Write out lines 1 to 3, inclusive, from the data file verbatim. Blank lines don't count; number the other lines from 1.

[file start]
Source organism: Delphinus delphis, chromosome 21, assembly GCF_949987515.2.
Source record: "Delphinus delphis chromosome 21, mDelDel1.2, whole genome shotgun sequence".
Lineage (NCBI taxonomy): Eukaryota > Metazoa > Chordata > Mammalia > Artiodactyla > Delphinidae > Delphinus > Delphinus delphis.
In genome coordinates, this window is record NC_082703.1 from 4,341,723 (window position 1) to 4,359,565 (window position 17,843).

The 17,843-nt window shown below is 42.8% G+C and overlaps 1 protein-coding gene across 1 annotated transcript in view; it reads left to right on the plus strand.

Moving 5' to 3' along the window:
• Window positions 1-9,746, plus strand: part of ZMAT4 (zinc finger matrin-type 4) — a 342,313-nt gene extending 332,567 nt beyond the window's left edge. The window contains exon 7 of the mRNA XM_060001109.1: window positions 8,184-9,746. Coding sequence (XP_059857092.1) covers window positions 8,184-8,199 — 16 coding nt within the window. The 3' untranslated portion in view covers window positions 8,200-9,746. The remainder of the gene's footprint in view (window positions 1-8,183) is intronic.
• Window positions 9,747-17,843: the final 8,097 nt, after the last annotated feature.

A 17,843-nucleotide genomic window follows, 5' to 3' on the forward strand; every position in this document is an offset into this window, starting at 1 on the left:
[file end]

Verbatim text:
Source organism: Delphinus delphis, chromosome 21, assembly GCF_949987515.2.
Source record: "Delphinus delphis chromosome 21, mDelDel1.2, whole genome shotgun sequence".
Lineage (NCBI taxonomy): Eukaryota > Metazoa > Chordata > Mammalia > Artiodactyla > Delphinidae > Delphinus > Delphinus delphis.